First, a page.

Firstly, the parable of the workers in the vineyard invites us to confront the selectivity with which we apply our sense of justice. We do truly, cherish notions of fairness and equity, here presented in the idea of a fair remuneration for a fair days work. Yet, we live in a society where people are not paid fairly or equitably in relation to the amount their labor contributes to the prosperity of an enterprise. We remain blind to the inequities that abound in a society where women routinely earn less than men for the same fair day’s labor. We choose to deny the reality that levels of low pay have an adverse economic effect in a society where the economic engine is dependant on consumer consumption. It seems that most of us content ourselves with limiting the application of our cherished notions of what is fair and what is just to the arenas of our own self interest, and others be dammed.

Secondly, this parable makes us deeply uncomfortable because it presents us with something that makes no sense to us. When faced with the actions of the land owner, I hear in my head the voice of that old tin-can computer in the 1970’s TV program Lost in Space robotendlessly reciting: it does not compute, it does not compute! 

We have journeyed over the summer through Matthew’s narration of the early and middle sections of Jesus’ ministry. Again, and again we have been presented with something that deeply upsets us, namely the reckless generosity of God. It’s bad enough encountering God in the image of a farmer who recklessly scatters the seed at planting. For us, whose thinking is so dominated by notions of economic productivity, the actions of God as the farmer appear as down-right crazy and negligently inefficient. To add insult to injury today we are confronted by the image of God as this landowner who similarly scatters his coin in the same way he scatters his seed. None of this computes in our way of thinking.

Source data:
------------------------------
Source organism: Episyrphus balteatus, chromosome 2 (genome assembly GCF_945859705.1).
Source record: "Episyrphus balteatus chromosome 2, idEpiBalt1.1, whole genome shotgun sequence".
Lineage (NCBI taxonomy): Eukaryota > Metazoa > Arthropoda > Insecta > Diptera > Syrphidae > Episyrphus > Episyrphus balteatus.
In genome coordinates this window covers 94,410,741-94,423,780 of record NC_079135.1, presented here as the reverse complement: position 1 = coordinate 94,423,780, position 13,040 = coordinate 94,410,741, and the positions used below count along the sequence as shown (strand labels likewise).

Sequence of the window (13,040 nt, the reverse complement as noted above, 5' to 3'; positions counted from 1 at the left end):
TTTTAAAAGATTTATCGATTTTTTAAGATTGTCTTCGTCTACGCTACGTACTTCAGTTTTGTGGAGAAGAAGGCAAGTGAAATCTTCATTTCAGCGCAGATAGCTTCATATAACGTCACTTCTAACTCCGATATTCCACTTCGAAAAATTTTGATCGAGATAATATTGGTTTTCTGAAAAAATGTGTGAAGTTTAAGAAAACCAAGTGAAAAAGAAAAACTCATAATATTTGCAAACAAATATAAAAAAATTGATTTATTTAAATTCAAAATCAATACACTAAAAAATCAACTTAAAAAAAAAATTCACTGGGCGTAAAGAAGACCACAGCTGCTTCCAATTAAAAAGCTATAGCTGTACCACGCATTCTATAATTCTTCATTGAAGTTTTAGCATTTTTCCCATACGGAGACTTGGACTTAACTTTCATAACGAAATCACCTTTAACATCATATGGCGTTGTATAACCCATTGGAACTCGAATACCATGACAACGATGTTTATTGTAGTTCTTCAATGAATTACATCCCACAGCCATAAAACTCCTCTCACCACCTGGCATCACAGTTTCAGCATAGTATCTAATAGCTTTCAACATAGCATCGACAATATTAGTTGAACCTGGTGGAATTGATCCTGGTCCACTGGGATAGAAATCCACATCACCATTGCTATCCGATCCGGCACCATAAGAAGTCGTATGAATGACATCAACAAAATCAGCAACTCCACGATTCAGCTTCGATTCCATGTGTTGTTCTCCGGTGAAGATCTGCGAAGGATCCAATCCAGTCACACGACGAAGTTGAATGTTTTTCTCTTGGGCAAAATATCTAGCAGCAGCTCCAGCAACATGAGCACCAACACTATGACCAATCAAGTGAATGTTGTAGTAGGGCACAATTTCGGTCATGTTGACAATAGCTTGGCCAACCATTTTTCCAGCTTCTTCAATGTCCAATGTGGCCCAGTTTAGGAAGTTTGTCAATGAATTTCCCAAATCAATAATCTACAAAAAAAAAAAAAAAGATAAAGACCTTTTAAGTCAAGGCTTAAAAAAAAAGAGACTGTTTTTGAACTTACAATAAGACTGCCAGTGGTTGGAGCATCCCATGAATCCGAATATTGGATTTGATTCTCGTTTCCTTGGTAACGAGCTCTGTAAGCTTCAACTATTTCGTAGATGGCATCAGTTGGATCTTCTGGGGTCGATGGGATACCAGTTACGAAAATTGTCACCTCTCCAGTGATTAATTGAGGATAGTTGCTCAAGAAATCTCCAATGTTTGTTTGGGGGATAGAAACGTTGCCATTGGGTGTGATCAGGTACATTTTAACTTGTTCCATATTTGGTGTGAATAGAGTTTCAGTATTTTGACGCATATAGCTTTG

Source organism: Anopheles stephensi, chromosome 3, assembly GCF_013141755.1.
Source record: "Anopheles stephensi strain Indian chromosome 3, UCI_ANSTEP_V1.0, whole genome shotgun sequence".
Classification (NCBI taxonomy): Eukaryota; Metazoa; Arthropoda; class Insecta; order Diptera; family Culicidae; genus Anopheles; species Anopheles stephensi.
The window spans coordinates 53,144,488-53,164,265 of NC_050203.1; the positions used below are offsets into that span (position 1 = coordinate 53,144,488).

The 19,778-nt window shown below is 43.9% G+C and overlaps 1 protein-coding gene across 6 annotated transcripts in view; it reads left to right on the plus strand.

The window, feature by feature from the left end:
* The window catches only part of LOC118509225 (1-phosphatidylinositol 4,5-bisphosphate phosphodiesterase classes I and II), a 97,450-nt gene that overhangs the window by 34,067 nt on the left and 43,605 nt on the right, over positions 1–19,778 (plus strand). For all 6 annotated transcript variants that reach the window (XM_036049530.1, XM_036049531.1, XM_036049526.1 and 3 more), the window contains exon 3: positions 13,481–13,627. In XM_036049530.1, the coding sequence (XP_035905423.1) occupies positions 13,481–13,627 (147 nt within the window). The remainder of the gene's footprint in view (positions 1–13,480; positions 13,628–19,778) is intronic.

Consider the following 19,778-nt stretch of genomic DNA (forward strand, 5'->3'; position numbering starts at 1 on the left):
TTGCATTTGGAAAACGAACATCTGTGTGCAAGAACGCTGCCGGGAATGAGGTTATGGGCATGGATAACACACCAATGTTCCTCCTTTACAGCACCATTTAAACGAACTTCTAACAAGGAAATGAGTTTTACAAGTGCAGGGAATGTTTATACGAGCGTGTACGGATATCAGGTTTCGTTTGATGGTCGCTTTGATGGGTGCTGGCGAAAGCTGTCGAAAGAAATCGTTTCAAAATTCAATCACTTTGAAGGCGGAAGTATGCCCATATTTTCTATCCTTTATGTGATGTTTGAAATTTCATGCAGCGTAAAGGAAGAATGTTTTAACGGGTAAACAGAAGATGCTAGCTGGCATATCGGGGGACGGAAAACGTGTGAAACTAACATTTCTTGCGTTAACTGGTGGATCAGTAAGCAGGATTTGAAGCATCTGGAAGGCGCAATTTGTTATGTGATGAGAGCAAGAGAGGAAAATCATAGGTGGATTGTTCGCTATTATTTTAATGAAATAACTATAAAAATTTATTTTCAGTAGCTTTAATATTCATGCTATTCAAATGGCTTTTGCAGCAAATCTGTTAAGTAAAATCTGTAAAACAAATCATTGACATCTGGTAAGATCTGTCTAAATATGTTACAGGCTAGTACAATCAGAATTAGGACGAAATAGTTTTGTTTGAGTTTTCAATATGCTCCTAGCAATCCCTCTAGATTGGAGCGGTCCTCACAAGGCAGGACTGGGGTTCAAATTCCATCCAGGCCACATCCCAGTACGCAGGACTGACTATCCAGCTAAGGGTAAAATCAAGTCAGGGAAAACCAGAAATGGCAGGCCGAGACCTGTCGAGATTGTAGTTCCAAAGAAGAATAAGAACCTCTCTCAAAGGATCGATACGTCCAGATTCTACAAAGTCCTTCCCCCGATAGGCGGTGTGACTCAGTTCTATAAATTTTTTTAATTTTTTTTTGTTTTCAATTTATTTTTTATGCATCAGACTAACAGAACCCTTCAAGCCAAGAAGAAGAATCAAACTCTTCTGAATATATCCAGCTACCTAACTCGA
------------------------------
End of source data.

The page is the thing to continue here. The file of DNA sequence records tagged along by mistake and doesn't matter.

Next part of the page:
In society, and within our own thinking we are engaged in the struggle between justice, on the one hand, and love, on the other. Speaking personally, I don’t like the way the love of God seems to challenge if not obliterate the notions of justice by which I live my life. I don’t like the implications that love trumps just deserts, of love trampling over notions of worthiness and entitlement, proper reward and appropriate punishment. These are notions I hold dear and they support the fantasy that if I live virtuously according to the norms of justice I will be somehow rewarded and protected from the vagaries of chance happenstance. According to this way of thinking misfortune only happens to undeserving people.

The love of God scandalizes the worldview I tenaciously cling to for security. I suspect that the love of God scandalizes all of us. The realization of God as an indiscriminate and reckless lover disturbs our neat ordered little lives. If we allow ourselves to connect with our discomfort, we encounter an invitation to move beyond the way we reconstrict the higher concepts of justice to fit our need for clarity and certainty. Through facing-up to such an invitation we come to see that measured notions of fairness and equity are no substitute for the the generosity of love.

We favor regulated and constricted notions of justice to support us in the illusion that what we have is ours, the fruit of our own toil. We believe in our own virtuous, hard working entitlement. In the image of the generous land owner, God discomforts our secure assumption that we are the hard working laborers who have toiled from dawn to dusk. Do we not seethe with outrage when we see the lazy and the indolent given rewards they have not worked for?

We are disturbed by the reckless generosity of God only if we think we are among the deserving, those who are owed a reward commensurate with our hard work and responsible toil. But, what if our self confident self assertion of our own worthiness means nothing to God? What if it’s you and me that God has us in mind as the needy recipients of his reckless generosity? What then?